snowflake graphic

It all comes down to this.

After months of following a methodical approach to planning my novel, it’s finally time to put fingertips to keyboard and actually write The Lost Tale of Sir Larpsalot.

Before I reveal whether the Snowflake Method properly equipped me for smooth sailing through my rough draft, here’s a quick review of all I did to prepare for this ultimate writing exercise:

  1. Write a one-sentence summary of your novel — After a dozen attempts to tell my store in a single statement, I came up with a summary I was satisfied with: “Five teen larpers must become the fantasy warriors they pretend to be when a confused wizard summons them to complete an impossible quest in another world.”
  2. Expand the single sentence into a full paragraph — My handful of sentences outlined the complete plot arch, including at least three disasters for the heroes to overcome.
  3. Create your main characters — The five short character profiles I created tied more into the plot than their personalities, including such information as their goals, conflicts, and epiphanies.
  4. Expand each sentence of the summary into a full paragraph — Piecing together this one-page skeleton was relatively easy, thanks to the three steps that came before it. And there was plenty of creative opportunity to put some meat on the bones.
  5. Hear your characters’ stories in their own words — I worried that telling the same story from five separate points of view would be tedious, but this activity proved to be both rewarding and fun.
  6. Transform your one-page summary into a true synopsis — Most authors dread making a synopsis, but building one from the single-page outline in Step 4 proved to be far less daunting than what I experienced for prior projects.
  7. Make sure your main characters cast a shadow — Getting to know my characters and making them as rich and realistic as possible has always been my forte. This time around was no different.
  8. Outline all scenes in a spreadsheet — As much as I love using spreadsheets to stay organized, Excel proved to be a less-than-effective tool for outlining my story. I ended up doing a hybrid between what was spelled out in Step 8 and Step 9.
  9. Create a true chapter outline — While deciding every broad stroke of a book before writing the first scene can be a challenge, I live and die by my chapter outlines; given all the steps that came before, I was in an excellent position to put one together for this novel.

Which brings me to Step 10…

Step 10 of the Snowflake Method

What Randy recommends

I took these notes from Mr. Ingermanson’s article about the Snowflake Method:

Step 10: Write the first draft.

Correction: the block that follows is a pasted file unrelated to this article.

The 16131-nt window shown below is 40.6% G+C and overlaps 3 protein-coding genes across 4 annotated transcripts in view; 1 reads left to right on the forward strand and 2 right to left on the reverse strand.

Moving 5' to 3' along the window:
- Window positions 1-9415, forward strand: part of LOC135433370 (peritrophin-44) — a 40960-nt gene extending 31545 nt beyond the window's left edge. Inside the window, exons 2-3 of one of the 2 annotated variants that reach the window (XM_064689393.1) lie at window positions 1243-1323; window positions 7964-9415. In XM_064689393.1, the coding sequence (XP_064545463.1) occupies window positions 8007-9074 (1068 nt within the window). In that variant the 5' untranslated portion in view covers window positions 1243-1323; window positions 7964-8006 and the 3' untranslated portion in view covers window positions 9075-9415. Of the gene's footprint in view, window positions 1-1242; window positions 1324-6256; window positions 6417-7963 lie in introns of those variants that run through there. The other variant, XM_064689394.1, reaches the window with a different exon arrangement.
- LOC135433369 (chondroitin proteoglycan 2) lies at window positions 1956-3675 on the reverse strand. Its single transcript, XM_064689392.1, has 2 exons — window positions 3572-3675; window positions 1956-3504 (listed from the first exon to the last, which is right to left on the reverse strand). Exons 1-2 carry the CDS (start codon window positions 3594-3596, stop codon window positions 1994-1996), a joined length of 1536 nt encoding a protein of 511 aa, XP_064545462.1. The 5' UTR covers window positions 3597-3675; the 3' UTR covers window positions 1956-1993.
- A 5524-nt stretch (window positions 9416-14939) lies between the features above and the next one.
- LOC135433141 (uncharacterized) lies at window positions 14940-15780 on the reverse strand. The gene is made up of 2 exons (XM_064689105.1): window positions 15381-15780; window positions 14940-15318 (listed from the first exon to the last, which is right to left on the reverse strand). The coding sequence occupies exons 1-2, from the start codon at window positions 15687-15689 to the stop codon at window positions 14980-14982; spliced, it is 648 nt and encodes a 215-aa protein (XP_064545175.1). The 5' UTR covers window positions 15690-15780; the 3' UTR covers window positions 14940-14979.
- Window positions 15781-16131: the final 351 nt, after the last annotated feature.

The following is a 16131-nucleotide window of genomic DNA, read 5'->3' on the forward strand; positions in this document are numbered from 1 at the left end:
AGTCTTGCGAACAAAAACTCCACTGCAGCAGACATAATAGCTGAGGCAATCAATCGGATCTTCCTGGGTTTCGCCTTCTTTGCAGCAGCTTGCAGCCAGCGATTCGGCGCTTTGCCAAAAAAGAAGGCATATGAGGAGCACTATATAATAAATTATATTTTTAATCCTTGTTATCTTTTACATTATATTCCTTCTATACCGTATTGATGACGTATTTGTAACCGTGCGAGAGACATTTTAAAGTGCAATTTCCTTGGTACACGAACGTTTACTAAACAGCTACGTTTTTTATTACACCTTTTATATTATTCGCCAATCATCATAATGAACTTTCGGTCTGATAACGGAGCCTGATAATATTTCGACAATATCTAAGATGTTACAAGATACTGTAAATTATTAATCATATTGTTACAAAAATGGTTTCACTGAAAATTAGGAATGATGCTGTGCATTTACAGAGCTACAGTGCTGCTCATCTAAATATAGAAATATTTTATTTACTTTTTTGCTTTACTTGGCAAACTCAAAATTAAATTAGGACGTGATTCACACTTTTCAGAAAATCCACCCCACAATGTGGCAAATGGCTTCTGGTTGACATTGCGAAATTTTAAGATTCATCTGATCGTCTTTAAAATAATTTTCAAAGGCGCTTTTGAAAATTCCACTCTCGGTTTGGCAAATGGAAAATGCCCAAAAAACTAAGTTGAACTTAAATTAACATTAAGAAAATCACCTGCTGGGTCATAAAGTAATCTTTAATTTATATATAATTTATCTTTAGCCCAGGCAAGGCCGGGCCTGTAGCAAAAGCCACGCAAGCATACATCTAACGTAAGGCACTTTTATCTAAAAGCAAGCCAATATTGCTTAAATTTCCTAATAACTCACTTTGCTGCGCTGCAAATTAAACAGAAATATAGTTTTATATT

• The writing should be a lot faster—and cleaner—than past efforts
  • (This is the fun part!)
  • Total time: ???

What David did

With chapter outline in hand, I jumped in headfirst.

On Sept. 3, 2019, I wrote the rough draft of the first chapter and kept going from there, averaging about three chapters per week. Exactly three months after I began, I finished the final chapter of The Lost Tale of Sir Larpsalot.

While I can’t say definitively that this was the quickest first draft I ever composed, it certainly ranks among my speediest first passes. Was it cleaner than past efforts? Possibly. My beta readers gave me plenty to consider, but even so, my second draft was more about making moderate edits than rewriting large passages—or entire chapters, for that matter.

Partly because this YA portal fantasy is less complex and shorter than my past novels, getting from first draft to the final version took far less time than usual. And I have to admit writing a rough draft, for me, is far more fun when I have a clear glimpse of the landscape ahead, instead of scrambling to come up with character traits, plot points, subplots, transitions, and themes on the fly.

The verdict

Would I recommend the Snowflake Method to other novelists?

Yes…with a few caveats:

  • If you’re a “pantser”—someone who typically does little pre-writing and just starts penning the story when the spirit moves you—the Snowflake Method provides a logical, step-by-step structure for the planning process. By tackling these bite-sized exercises, you might find this to be an excellent way to see if becoming a plotter might be right for you.
  • If you’re already a plotter—someone who makes a roadmap of some kind which they following from “Chapter 1” all the way to “The End”—the Snowflake Method can help you refine your process, possibly making it more efficient or effective. If you already know what works well for you, I encourage you to make personal modifications as needed; build upon what you know works rather than blowing it up and/or replacing your approach entirely.
  • Be warned: the Snowflake Method doesn’t specifically leave room for things like research, word building, or miscellaneous brainstorming. You have to come into this approach with a pretty strong/vetted idea to be able to hit the ground running. Be prepared to take a few timeouts in between steps to allow yourself time for discovery.

I fully expect I will use a version of the Snowflake Method for my upcoming novels, and I thank Randy Ingermanson for sharing his process with us.

As for The Lost Tale of Sir Larpsalot itself, I’ll be adding more content to this website in the months to come. Publication of the paperback and Kindle editions are slated for early October 2020, and if I can muster the courage, I’m considering narrating the audiobook for release some time in 2021.

Thank you for following me on this adventure in novel planning. I can’t wait to share the fruits of my labor—Good Company’s quirky quest—this fall!